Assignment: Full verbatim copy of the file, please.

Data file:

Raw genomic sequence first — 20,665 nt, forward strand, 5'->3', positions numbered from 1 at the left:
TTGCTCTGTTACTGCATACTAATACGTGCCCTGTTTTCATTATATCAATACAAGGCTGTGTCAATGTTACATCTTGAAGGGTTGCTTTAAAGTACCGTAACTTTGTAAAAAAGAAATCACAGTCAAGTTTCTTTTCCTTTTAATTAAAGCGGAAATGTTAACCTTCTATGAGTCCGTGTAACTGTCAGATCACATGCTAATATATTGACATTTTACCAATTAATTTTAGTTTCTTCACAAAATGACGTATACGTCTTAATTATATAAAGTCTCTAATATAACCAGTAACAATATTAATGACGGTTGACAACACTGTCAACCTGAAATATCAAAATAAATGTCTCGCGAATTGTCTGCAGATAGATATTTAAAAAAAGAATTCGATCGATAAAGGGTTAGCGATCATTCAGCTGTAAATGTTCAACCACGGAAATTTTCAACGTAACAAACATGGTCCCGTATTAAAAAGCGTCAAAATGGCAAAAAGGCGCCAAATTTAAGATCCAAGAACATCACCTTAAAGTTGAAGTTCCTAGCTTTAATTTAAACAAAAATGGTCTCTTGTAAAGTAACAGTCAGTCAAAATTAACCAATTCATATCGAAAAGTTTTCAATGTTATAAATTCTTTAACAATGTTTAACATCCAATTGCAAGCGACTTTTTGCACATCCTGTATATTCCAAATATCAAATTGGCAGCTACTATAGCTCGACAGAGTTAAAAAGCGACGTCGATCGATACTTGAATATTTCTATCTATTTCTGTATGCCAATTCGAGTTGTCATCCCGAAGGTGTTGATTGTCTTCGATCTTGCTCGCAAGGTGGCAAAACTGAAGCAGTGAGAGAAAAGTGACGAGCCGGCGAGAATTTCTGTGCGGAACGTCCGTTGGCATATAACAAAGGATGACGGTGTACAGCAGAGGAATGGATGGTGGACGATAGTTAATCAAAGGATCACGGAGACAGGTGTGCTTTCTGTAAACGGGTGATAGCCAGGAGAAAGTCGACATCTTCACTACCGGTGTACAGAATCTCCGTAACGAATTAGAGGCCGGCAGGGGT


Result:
Raw genomic sequence first — 20,665 nt, forward strand, 5'->3', positions numbered from 1 at the left:
TTGCTCTGTTACTGCATACTAATACGTGCCCTGTTTTCATTATATCAATACAAGGCTGTGTCAATGTTACATCTTGAAGGGTTGCTTTAAAGTACCGTAACTTTGTAAAAAAGAAATCACAGTCAAGTTTCTTTTCCTTTTAATTAAAGCGGAAATGTTAACCTTCTATGAGTCCGTGTAACTGTCAGATCACATGCTAATATATTGACATTTTACCAATTAATTTTAGTTTCTTCACAAAATGACGTATACGTCTTAATTATATAAAGTCTCTAATATAACCAGTAACAATATTAATGACGGTTGACAACACTGTCAACCTGAAATATCAAAATAAATGTCTCGCGAATTGTCTGCAGATAGATATTTAAAAAAAGAATTCGATCGATAAAGGGTTAGCGATCATTCAGCTGTAAATGTTCAACCACGGAAATTTTCAACGTAACAAACATGGTCCCGTATTAAAAAGCGTCAAAATGGCAAAAAGGCGCCAAATTTAAGATCCAAGAACATCACCTTAAAGTTGAAGTTCCTAGCTTTAATTTAAACAAAAATGGTCTCTTGTAAAGTAACAGTCAGTCAAAATTAACCAATTCATATCGAAAAGTTTTCAATGTTATAAATTCTTTAACAATGTTTAACATCCAATTGCAAGCGACTTTTTGCACATCCTGTATATTCCAAATATCAAATTGGCAGCTACTATAGCTCGACAGAGTTAAAAAGCGACGTCGATCGATACTTGAATATTTCTATCTATTTCTGTATGCCAATTCGAGTTGTCATCCCGAAGGTGTTGATTGTCTTCGATCTTGCTCGCAAGGTGGCAAAACTGAAGCAGTGAGAGAAAAGTGACGAGCCGGCGAGAATTTCTGTGCGGAACGTCCGTTGGCATATAACAAAGGATGACGGTGTACAGCAGAGGAATGGATGGTGGACGATAGTTAATCAAAGGATCACGGAGACAGGTGTGCTTTCTGTAAACGGGTGATAGCCAGGAGAAAGTCGACATCTTCACTACCGGTGTACAGAATCTCCGTAACGAATTAGAGGCCGGCAGGGGT